Exile and the Prophetic: Square one

Israel/Palestine
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This post is part of Marc H. Ellis’s “Exile and the Prophetic” feature for Mondoweiss. To read the entire series visit the archive page.

With the breaking news all around us, we can’t forget the fundamentals or the real issue, what needs to be done? Is there a long term scenario that moves Israel/Palestine beyond where it is now? Are Jews and Palestinians condemned to a cycle of violence and atrocity forever?

The cease-fire only brings us back to Square One. Or whatever square occupation, expansion, controlled borders, lock-down, is.

Does anyone in the region or beyond really want Palestinians on a different square?

For years now everyone has said there isn’t much time. They’re right. Has time actually already run out?

Any state with power does what it wants to do and defines itself as decent. This includes Israel. The Jewish citizens of Israel define their state as decent, too. After all their daily lives are dependent on whatever comes their way.

The state’s responsibility is to make sure that what comes their citizen’s way continues to come their way. Otherwise there are problems. The states that can’t produce what their citizens’ desire are defined as ‘failed’ states. Again, Israel – and Palestine – is no exception.

Hard work and natural resources are part of what comes our way on the material level. Theft is huge. You don’t have to be a Marxist to believe that profit is exploitation institutionalized. War is institutionalized exploitation’s enforcer.

Like most states somewhere down the historical line, Israel thrives by creating institutions that exploit. First the ground had to be cleared. Ethnic cleansing was the method. Then with exploitation in full gear, further land was cleared of Palestinians for settlement.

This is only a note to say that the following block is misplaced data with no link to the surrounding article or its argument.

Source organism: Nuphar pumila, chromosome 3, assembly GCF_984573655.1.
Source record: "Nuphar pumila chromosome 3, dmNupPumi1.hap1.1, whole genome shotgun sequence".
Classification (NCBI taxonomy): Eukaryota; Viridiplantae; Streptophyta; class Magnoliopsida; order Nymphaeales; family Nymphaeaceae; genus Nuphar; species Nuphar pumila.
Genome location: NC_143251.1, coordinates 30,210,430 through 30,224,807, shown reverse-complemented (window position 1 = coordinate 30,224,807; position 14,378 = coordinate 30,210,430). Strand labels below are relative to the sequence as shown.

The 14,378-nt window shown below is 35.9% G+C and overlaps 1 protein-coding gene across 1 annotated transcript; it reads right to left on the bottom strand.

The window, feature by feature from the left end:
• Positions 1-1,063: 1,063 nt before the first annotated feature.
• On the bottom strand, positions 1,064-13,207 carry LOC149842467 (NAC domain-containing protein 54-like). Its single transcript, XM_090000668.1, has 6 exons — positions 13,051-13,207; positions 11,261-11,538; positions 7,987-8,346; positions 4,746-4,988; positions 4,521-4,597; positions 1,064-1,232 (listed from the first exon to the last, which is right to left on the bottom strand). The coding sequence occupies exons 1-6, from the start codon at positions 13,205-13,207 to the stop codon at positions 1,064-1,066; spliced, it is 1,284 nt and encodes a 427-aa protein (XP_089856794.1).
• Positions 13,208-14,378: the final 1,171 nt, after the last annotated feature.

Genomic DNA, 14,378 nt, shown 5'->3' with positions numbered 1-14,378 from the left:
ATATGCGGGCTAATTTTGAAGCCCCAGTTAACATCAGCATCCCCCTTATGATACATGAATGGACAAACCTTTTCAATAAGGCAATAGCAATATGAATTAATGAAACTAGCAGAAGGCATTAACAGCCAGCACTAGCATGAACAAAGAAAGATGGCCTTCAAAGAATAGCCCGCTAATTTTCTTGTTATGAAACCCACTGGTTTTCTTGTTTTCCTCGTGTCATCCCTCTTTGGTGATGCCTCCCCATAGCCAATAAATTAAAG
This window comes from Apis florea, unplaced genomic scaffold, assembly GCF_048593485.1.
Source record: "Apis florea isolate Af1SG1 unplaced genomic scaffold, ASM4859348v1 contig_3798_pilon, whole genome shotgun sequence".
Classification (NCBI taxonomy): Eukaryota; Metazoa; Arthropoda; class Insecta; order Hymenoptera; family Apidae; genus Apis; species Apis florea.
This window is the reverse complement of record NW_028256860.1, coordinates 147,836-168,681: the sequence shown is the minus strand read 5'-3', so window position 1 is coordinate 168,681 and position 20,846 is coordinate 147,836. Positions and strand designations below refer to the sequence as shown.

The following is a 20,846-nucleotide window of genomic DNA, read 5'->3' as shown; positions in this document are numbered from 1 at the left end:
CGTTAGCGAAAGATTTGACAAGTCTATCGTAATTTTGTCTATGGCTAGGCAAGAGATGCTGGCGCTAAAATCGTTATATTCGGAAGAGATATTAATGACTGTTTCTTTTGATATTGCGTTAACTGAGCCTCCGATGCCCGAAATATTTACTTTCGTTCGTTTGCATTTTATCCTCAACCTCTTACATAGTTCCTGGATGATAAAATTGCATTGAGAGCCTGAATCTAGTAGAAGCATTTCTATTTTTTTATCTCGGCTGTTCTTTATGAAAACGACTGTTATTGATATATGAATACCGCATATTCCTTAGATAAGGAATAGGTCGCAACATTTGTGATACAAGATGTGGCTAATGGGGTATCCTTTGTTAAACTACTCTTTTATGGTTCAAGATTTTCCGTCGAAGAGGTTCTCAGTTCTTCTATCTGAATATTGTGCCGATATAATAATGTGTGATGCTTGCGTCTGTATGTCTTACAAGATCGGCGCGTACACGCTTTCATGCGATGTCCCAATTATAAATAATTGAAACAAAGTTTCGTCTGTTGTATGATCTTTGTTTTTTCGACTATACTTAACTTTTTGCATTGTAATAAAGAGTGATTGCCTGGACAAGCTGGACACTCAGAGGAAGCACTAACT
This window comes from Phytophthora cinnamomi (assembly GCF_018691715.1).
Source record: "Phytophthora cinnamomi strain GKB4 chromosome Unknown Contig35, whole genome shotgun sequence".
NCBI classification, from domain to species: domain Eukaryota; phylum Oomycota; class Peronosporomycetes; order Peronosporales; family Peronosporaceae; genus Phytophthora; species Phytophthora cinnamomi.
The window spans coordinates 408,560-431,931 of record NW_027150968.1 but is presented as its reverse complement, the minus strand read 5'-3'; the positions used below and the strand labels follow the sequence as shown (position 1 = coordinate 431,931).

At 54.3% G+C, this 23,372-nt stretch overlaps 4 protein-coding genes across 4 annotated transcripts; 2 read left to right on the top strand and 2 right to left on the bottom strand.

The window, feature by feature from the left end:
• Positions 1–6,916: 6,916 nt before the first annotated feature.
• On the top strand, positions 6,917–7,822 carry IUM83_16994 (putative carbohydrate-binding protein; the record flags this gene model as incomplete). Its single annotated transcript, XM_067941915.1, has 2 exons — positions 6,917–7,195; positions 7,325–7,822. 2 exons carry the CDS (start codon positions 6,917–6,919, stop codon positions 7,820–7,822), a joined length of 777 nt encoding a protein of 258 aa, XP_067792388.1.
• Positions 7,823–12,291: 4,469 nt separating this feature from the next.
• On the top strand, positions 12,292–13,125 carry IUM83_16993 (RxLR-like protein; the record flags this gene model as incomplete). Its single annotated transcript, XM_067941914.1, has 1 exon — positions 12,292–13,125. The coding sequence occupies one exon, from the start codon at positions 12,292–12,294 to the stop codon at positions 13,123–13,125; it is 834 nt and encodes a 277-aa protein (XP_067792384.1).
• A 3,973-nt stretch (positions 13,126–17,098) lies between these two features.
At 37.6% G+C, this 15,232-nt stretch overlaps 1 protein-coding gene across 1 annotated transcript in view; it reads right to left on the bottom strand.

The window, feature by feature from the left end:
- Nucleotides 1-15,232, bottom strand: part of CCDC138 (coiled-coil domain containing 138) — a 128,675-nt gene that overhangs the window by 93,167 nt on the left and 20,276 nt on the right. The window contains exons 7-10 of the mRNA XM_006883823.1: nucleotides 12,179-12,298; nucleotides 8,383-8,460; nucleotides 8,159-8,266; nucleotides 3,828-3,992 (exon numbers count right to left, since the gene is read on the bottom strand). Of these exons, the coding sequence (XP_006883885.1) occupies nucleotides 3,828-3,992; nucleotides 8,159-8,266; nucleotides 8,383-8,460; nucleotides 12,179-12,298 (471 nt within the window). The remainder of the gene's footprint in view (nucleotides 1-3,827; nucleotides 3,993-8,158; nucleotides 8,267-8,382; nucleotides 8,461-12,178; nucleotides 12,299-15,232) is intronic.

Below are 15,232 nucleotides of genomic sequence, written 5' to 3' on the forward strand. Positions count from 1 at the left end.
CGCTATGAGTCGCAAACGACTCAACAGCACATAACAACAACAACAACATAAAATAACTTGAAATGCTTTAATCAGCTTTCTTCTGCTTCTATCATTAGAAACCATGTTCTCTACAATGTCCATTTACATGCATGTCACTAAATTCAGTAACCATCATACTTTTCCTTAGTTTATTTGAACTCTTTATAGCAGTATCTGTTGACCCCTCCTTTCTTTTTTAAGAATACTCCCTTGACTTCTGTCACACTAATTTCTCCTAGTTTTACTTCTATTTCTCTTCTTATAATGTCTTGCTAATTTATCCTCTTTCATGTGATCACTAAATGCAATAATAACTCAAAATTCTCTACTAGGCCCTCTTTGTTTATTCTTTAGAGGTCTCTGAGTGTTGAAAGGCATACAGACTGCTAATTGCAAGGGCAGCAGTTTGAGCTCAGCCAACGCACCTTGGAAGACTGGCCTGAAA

In its origins and expansion, Israel built from the ground up. ‘Open’ land is good for business. Israel’s military plays hardball. Open land is good for their business, too.

Institutionalized exploitation can’t be discussed openly. It has to be disguised. With Israel that disguise is complicated. Though some look at Israel as a colonial state – only – this is too simple. Israel was born out of a certain history. Though one can argue where that history should or shouldn’t have led, the idea that Israel is in its birth – only – a form of institutionalized exploitation, is wrong. Israel is a colonial endeavor, yes, but it was also a response to a people’s vulnerability, dislocation and murder.

Nonetheless, what Israel has become over the years is less and less complicated. Institutional exploitation and theft are becoming Israel’s main characteristic. In the long run, Jewish history cannot support such endeavor. Israel’s claim to Jewishness is more and more in name only.

For Palestinians, Israel was always wrong. For Jews, Israel is becoming less complicated.

We don’t have to simplify history to make the obvious point about the oppression of Palestinians. Nor do we have to simplify Israel to make the obvious point about its increasingly contested Jewishness.

The issue isn’t about the United States and Egypt negotiating the fate of Gaza. I, for one, wouldn’t want either state leadership deciding my fate. Palestinians in Gaza are pawns in their game. Then, again, maybe Israel is too.

The options presented to Gaza for the immediate future are limited. The choice: ratcheting back the high intensity of violence over the last week to the normal lower, though crushing intensity of the week before Israel’s bombing. The possibilities being presented Gaza are worse or bad.